Sometimes tragedy happens suddenly, but sometimes, it's more gradual. It's obvious that life has been rough for Alain and his 5-year-old son, Sam. When Sam's hungry on the train going to Anna's, Alain walks through the aisles looking for food others have discarded. Alain's sister Anna at least has a job. As a cashier in a grocery store, she feels it's ok to bring food home that's reached its expiration date. Alain and Anna haven't been close, but Alain now needs help with Sam. "When's Mom coming?" "Soon," says Alain... but it's probably not true. Alain has a good chance of getting the bouncer job he's applying for because he gives the right answers... yes, he's worked as a security guard and yes, he's done some boxing. At The Annex, a local club, Alain breaks up a fight in which Stephanie gets injured. She's in no shape to drive home, so Alain drives her. He should be more diplomatic, but he wonders out loud why she "dresses like a whore." No wonder she's reluctant to invite him in to ice his injured hand. If Alain weren't new in the area, he probably would have recognized Stephanie from Marineland, where she's one of their star orca trainers. He's surprised by the photos of Stephanie and the orcas. Anyway, he leaves his number with her... just in case.
With the music thumping and crowds cheering it's easy to lose sight of just how powerful those great whales are. So in that instant when the accident happens, it all seems so unreal. But when reality comes crashing in, Stephanie has lost both legs above the knees and she wishes she hadn't survived. Months later, it's the phone number Alain had given her that brings them together again. She needs someone to help her get around. It's curious that Alain has so little empathy about her injury. And perhaps it's his lack of concern that gives her the courage to be around people again. Over time, there's a bond that develops between the two of them, but there isn't much emotional connection. We notice that Alain has trouble relating with almost everyone in his life. He can be abusive with his son. He isn't so nice to his sister. And we wonder if he even knows what he wants for himself. In the meantime, we wonder why Stephanie looks for relationships in all the wrong places.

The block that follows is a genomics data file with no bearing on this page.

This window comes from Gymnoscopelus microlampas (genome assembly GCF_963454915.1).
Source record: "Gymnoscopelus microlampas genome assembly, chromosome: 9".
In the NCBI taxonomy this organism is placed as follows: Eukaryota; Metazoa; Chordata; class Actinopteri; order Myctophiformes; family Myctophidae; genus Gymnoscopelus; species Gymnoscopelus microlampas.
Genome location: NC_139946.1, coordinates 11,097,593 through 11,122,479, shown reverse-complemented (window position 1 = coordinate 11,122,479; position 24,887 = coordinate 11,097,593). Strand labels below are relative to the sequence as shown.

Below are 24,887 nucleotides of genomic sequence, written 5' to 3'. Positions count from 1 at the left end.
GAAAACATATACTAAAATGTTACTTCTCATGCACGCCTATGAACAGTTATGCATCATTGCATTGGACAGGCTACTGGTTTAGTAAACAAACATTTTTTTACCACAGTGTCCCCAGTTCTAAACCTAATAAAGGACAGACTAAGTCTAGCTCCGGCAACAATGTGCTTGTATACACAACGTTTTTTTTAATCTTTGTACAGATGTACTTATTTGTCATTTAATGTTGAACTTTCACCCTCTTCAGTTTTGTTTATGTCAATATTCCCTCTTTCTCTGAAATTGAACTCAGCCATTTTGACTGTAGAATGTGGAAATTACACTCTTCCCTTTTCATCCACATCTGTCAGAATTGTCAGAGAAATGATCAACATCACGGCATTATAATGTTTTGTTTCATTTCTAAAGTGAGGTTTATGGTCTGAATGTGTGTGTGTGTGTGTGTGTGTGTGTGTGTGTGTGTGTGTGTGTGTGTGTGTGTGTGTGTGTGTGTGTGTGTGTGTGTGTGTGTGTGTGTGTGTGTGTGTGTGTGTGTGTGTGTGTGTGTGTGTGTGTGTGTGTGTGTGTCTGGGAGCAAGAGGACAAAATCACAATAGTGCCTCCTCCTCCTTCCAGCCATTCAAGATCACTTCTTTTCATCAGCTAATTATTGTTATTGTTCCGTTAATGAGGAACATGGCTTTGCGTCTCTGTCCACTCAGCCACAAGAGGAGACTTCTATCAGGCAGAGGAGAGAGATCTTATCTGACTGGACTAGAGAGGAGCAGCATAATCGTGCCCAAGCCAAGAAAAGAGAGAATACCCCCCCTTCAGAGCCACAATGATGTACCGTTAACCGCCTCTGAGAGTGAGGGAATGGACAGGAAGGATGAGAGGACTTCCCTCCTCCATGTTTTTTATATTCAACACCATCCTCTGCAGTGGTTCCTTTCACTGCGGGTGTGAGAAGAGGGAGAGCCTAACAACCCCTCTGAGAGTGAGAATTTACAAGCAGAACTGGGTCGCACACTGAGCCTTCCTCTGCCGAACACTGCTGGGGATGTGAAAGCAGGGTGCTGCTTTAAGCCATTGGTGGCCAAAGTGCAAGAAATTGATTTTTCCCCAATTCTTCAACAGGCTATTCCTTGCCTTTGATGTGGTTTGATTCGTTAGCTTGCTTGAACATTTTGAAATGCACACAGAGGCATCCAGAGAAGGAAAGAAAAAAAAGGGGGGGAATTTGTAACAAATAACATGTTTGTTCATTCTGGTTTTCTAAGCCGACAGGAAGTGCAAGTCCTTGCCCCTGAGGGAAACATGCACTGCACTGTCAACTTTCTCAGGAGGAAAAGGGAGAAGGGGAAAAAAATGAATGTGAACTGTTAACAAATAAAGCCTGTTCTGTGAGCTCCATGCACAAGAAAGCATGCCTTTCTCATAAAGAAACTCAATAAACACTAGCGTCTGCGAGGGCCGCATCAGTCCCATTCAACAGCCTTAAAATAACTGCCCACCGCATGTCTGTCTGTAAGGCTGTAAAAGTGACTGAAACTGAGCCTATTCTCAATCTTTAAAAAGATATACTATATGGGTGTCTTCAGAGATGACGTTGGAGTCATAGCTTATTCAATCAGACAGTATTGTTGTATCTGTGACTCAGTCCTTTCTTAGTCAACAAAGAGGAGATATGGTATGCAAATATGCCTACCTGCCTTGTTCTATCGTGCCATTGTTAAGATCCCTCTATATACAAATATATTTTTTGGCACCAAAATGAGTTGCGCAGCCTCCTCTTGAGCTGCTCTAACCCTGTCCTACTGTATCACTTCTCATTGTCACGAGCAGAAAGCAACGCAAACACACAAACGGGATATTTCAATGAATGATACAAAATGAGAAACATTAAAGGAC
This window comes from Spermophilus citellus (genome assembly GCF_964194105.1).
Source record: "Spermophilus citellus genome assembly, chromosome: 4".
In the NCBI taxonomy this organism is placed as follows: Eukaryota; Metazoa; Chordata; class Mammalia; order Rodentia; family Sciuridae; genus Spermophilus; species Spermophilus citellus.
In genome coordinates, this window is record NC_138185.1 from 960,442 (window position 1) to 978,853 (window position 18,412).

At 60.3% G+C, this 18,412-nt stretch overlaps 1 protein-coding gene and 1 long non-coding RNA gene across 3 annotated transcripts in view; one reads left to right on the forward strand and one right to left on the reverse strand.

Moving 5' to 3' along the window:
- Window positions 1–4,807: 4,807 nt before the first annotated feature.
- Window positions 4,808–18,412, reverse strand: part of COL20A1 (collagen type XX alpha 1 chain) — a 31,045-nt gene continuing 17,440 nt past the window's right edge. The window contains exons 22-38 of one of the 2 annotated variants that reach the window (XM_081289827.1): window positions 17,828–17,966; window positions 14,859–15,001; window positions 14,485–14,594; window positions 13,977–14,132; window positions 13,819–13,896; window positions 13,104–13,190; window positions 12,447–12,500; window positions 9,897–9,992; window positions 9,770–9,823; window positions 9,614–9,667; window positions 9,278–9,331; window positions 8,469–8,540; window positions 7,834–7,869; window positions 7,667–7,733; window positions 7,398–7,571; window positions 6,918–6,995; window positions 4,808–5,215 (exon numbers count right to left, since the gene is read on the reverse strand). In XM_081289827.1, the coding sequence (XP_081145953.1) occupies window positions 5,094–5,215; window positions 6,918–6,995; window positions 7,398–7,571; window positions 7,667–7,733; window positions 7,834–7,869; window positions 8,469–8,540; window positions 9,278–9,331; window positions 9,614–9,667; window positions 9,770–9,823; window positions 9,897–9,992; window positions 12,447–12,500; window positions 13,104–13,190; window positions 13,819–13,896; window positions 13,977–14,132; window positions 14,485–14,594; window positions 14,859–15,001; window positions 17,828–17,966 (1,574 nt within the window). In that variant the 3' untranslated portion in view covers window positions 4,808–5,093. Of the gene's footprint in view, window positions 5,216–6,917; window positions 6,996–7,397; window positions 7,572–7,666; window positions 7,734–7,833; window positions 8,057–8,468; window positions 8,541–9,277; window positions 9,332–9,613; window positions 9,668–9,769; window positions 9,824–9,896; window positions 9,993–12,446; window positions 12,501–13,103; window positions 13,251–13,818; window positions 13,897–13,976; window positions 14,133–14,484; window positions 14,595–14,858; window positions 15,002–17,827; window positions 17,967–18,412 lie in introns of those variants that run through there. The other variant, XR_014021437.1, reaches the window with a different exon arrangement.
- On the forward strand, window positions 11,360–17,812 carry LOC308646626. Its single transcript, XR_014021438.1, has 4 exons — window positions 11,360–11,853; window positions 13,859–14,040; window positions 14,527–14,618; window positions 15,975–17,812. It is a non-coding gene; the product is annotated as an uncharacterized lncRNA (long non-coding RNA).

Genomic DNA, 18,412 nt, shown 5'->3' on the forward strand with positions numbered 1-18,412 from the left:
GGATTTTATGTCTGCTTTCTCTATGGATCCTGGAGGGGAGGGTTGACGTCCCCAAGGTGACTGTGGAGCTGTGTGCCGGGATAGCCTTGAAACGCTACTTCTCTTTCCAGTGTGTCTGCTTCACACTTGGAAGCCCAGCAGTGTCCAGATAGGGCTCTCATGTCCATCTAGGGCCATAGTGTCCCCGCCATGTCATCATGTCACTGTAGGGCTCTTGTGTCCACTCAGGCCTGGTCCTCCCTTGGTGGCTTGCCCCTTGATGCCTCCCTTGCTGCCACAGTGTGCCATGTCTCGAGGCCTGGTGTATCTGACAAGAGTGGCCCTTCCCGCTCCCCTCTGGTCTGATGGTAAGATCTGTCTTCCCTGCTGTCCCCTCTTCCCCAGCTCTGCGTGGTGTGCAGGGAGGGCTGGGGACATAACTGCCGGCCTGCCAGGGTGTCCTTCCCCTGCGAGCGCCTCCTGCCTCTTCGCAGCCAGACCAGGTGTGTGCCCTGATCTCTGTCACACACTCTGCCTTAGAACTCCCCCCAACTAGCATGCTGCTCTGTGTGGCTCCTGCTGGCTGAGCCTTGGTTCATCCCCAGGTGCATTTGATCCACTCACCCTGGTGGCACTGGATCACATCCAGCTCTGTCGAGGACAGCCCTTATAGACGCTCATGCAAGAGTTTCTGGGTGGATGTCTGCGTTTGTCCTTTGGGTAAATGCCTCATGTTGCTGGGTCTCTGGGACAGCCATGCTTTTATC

The narrative meanders quite a bit, and it's sometimes hard to figure out where it's going. However, as a French naturalistic style film, Rust and Bone is very well done. It's quite violent in places, and because of the naturalistic style, the violence can be rather disturbing. And in keeping with the style, the acting doesn't feel at all like acting. It feels very real. This isn't what you'd call an enjoyable movie, but it isn't meant to be. It's not until Stephanie and Alain both survive life-altering events that they finally start to develop an emotional connection.
3 popped kernels (Scale: 0-4) A convenient relationship between two damaged people goes nowhere until life spirals even further down... well done, but not a cheerful ride!
Popcorn Profile Rated: R (Violence, Sexual Content) Audience: Grown-ups Distribution: Art house Mood: Sober Tempo: In no hurry Visual Style: Unvarnished realism Character Development: Engaging Language: True to life Social Significance: Thought provoking
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You may want to read more about Marion Cotillard:
La Vie En Rose http://www.popcorndiary.com/PagesClassics/cla_la_vie_en_rose.htm